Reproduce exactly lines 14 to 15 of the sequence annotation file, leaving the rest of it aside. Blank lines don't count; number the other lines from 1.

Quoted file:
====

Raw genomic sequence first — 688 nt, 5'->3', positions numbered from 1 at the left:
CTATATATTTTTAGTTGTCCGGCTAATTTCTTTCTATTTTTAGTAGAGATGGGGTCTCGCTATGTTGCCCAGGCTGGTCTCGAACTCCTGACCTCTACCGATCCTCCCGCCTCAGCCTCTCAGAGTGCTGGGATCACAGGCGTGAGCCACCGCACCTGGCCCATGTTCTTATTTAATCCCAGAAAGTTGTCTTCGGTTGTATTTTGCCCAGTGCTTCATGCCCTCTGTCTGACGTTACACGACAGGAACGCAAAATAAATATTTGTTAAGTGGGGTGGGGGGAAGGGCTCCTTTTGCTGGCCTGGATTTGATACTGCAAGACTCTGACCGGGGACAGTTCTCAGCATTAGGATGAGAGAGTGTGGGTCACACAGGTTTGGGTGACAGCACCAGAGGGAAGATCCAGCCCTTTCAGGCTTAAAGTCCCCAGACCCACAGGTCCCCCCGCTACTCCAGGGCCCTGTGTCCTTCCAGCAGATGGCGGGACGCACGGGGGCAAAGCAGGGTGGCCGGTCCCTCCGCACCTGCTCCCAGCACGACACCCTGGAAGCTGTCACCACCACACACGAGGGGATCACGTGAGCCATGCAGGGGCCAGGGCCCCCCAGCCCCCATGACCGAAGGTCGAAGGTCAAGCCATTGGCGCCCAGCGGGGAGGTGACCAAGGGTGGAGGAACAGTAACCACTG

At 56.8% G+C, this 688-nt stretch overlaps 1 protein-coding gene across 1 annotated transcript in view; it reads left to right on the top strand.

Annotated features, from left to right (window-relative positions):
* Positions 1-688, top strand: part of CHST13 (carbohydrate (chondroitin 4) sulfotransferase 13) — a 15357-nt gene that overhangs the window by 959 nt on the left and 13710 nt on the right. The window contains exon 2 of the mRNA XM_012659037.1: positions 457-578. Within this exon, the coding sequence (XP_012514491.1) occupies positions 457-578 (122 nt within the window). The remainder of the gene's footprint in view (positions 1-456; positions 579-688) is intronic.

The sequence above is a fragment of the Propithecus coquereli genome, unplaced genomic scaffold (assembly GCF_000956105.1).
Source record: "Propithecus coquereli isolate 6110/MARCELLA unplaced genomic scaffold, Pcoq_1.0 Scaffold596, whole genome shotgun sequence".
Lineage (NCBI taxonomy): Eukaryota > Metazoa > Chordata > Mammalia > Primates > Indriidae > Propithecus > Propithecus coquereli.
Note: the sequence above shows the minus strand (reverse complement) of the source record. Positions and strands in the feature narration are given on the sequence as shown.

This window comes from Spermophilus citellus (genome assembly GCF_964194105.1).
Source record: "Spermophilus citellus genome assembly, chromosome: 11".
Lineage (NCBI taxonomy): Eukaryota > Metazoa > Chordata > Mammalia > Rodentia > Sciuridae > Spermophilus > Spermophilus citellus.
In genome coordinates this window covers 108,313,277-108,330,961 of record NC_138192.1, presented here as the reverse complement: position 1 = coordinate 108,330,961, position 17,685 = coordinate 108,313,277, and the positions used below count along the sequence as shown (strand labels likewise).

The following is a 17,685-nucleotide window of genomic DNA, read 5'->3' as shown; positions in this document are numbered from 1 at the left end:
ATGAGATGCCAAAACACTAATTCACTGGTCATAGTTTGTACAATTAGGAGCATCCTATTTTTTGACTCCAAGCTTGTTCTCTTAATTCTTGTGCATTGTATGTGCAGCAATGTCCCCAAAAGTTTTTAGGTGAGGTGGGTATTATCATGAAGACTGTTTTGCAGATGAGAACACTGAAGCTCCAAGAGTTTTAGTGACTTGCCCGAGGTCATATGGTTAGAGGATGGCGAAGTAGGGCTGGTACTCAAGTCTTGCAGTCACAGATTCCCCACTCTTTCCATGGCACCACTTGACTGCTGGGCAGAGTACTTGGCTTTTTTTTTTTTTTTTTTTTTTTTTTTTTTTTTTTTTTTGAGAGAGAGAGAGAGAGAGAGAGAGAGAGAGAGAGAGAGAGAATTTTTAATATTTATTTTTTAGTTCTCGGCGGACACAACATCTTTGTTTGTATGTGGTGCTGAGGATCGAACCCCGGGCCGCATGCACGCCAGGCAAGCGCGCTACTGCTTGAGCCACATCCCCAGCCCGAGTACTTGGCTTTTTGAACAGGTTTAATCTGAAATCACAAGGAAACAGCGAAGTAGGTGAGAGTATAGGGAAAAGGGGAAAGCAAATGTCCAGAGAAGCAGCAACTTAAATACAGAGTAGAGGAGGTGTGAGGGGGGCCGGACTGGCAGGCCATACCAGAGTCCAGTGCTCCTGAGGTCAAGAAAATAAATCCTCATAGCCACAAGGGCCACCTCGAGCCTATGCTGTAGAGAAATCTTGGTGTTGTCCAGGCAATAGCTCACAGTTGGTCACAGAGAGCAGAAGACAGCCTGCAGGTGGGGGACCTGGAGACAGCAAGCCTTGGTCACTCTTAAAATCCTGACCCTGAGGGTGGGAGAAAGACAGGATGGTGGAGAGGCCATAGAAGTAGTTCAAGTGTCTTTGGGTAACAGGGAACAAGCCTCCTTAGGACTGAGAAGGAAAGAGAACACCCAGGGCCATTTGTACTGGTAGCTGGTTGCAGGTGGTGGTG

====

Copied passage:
The following is a 17,685-nucleotide window of genomic DNA, read 5'->3' as shown; positions in this document are numbered from 1 at the left end:
ATGAGATGCCAAAACACTAATTCACTGGTCATAGTTTGTACAATTAGGAGCATCCTATTTTTTGACTCCAAGCTTGTTCTCTTAATTCTTGTGCATTGTATGTGCAGCAATGTCCCCAAAAGTTTTTAGGTGAGGTGGGTATTATCATGAAGACTGTTTTGCAGATGAGAACACTGAAGCTCCAAGAGTTTTAGTGACTTGCCCGAGGTCATATGGTTAGAGGATGGCGAAGTAGGGCTGGTACTCAAGTCTTGCAGTCACAGATTCCCCACTCTTTCCATGGCACCACTTGACTGCTGGGCAGAGTACTTGGCTTTTTTTTTTTTTTTTTTTTTTTTTTTTTTTTTTTTTTTGAGAGAGAGAGAGAGAGAGAGAGAGAGAGAGAGAGAGAGAGAATTTTTAATATTTATTTTTTAGTTCTCGGCGGACACAACATCTTTGTTTGTATGTGGTGCTGAGGATCGAACCCCGGGCCGCATGCACGCCAGGCAAGCGCGCTACTGCTTGAGCCACATCCCCAGCCCGAGTACTTGGCTTTTTGAACAGGTTTAATCTGAAATCACAAGGAAACAGCGAAGTAGGTGAGAGTATAGGGAAAAGGGGAAAGCAAATGTCCAGAGAAGCAGCAACTTAAATACAGAGTAGAGGAGGTGTGAGGGGGGCCGGACTGGCAGGCCATACCAGAGTCCAGTGCTCCTGAGGTCAAGAAAATAAATCCTCATAGCCACAAGGGCCACCTCGAGCCTATGCTGTAGAGAAATCTTGGTGTTGTCCAGGCAATAGCTCACAGTTGGTCACAGAGAGCAGAAGACAGCCTGCAGGTGGGGGACCTGGAGACAGCAAGCCTTGGTCACTCTTAAAATCCTGACCCTGAGGGTGGGAGAAAGACAGGATGGTGGAGAGGCCATAGAAGTAGTTCAAGTGTCTTTGGGTAACAGGGAACAAGCCTCCTTAGGACTGAGAAGGAAAGAGAACACCCAGGGCCATTTGTACTGGTAGCTGGTTGCAGGTGGTGGTG